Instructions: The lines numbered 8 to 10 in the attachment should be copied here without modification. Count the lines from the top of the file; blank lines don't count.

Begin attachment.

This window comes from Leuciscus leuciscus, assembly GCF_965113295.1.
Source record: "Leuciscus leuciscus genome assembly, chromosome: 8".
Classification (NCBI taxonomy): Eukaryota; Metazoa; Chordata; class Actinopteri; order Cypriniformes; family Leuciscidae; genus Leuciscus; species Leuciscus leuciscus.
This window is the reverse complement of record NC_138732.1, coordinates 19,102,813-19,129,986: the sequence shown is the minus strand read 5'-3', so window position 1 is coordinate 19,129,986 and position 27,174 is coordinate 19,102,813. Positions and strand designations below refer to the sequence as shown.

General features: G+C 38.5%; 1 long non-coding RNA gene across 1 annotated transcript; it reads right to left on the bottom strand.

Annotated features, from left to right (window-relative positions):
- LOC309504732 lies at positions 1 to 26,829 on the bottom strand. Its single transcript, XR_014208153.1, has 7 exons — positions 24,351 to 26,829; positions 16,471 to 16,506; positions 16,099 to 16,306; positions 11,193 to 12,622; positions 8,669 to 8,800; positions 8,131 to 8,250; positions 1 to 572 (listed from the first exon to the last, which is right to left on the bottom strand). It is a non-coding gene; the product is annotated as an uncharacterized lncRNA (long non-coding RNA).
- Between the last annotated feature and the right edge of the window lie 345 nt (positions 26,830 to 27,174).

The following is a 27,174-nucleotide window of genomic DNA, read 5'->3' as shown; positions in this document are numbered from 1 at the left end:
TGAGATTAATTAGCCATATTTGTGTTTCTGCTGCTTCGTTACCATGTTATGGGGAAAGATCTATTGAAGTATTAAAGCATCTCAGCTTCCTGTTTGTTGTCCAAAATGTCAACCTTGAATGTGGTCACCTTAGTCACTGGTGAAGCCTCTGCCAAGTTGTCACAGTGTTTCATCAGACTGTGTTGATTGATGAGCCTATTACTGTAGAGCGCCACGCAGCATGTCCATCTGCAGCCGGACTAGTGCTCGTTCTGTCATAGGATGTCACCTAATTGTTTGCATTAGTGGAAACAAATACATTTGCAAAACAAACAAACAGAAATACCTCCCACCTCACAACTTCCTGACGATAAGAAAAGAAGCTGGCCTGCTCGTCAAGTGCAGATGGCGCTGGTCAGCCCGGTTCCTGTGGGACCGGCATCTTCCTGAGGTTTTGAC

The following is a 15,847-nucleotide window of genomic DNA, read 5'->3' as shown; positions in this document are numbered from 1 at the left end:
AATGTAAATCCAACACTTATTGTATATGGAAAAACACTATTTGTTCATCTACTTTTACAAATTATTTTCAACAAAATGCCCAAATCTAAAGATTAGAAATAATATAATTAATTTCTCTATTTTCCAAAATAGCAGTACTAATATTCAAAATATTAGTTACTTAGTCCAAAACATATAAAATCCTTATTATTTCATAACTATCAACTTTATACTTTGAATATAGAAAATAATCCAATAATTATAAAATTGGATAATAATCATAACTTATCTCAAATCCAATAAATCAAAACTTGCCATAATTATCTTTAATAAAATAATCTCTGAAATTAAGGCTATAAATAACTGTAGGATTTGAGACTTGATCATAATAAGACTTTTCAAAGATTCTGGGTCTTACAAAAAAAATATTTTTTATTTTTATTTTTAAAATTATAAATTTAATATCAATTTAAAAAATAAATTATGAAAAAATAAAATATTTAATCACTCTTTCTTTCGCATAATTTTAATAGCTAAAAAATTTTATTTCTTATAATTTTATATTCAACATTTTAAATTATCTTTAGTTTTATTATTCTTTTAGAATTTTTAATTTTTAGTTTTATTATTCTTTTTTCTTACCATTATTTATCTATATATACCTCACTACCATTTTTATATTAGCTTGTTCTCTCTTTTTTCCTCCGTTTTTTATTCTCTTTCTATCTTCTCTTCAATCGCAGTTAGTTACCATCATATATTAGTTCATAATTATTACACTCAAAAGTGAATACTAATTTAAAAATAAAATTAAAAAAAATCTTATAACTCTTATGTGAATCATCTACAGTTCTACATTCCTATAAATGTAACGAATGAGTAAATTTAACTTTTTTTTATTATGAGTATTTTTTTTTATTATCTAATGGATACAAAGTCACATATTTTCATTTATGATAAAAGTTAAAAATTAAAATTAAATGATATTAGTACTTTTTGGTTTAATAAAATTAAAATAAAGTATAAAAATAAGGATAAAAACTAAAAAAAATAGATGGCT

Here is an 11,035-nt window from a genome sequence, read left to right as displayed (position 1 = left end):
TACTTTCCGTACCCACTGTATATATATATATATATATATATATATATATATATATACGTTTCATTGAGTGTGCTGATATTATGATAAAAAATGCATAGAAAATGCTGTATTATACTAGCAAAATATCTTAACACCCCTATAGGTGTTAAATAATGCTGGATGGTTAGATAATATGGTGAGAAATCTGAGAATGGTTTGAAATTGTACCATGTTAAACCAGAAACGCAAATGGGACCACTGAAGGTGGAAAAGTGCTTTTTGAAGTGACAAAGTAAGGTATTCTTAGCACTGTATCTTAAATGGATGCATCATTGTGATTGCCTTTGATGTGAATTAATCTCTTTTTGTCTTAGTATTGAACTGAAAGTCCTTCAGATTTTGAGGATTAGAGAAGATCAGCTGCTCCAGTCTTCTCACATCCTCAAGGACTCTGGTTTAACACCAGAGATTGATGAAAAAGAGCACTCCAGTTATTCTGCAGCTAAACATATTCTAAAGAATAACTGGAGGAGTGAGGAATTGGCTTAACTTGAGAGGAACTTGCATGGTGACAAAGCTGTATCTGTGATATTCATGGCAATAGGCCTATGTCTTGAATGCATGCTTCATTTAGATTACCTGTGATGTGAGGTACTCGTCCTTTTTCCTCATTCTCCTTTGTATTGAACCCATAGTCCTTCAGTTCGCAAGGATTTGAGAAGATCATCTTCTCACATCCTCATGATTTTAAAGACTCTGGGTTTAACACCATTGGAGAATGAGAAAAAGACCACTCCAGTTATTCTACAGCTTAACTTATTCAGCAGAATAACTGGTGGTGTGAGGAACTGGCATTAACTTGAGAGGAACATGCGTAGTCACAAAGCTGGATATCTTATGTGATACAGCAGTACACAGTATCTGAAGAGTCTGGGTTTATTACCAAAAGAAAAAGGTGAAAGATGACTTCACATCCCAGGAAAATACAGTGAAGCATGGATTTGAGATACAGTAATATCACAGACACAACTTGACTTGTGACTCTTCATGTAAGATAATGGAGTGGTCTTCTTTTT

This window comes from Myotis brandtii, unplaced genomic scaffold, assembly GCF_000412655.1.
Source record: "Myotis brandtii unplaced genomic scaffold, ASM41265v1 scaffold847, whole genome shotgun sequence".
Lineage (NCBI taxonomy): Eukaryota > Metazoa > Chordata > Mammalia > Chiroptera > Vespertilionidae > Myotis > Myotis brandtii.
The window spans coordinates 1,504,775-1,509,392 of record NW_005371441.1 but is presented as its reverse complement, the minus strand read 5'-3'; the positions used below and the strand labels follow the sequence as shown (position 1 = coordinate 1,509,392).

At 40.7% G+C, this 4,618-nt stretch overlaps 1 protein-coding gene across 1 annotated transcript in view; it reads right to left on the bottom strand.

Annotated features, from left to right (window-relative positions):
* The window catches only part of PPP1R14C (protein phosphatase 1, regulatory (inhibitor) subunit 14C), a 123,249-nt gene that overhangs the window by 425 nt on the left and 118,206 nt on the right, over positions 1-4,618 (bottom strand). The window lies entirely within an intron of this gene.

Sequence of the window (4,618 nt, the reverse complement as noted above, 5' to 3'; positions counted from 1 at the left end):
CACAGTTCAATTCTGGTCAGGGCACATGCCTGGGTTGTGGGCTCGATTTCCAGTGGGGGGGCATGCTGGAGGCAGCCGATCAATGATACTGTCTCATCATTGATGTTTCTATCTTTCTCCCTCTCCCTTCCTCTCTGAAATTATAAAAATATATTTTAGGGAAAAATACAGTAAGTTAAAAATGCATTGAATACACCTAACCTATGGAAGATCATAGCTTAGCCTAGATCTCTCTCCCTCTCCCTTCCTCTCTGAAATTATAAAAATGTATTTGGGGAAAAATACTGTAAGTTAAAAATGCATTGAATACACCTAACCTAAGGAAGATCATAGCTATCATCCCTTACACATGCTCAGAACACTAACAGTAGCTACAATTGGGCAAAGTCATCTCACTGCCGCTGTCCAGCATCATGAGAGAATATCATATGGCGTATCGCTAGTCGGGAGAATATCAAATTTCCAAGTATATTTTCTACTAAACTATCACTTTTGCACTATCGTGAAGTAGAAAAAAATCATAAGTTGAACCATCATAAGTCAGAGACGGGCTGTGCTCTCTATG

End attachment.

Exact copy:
- Between the last annotated feature and the right edge of the window lie 345 nt (positions 26,830 to 27,174).

The following is a 27,174-nucleotide window of genomic DNA, read 5'->3' as shown; positions in this document are numbered from 1 at the left end:
TGAGATTAATTAGCCATATTTGTGTTTCTGCTGCTTCGTTACCATGTTATGGGGAAAGATCTATTGAAGTATTAAAGCATCTCAGCTTCCTGTTTGTTGTCCAAAATGTCAACCTTGAATGTGGTCACCTTAGTCACTGGTGAAGCCTCTGCCAAGTTGTCACAGTGTTTCATCAGACTGTGTTGATTGATGAGCCTATTACTGTAGAGCGCCACGCAGCATGTCCATCTGCAGCCGGACTAGTGCTCGTTCTGTCATAGGATGTCACCTAATTGTTTGCATTAGTGGAAACAAATACATTTGCAAAACAAACAAACAGAAATACCTCCCACCTCACAACTTCCTGACGATAAGAAAAGAAGCTGGCCTGCTCGTCAAGTGCAGATGGCGCTGGTCAGCCCGGTTCCTGTGGGACCGGCATCTTCCTGAGGTTTTGAC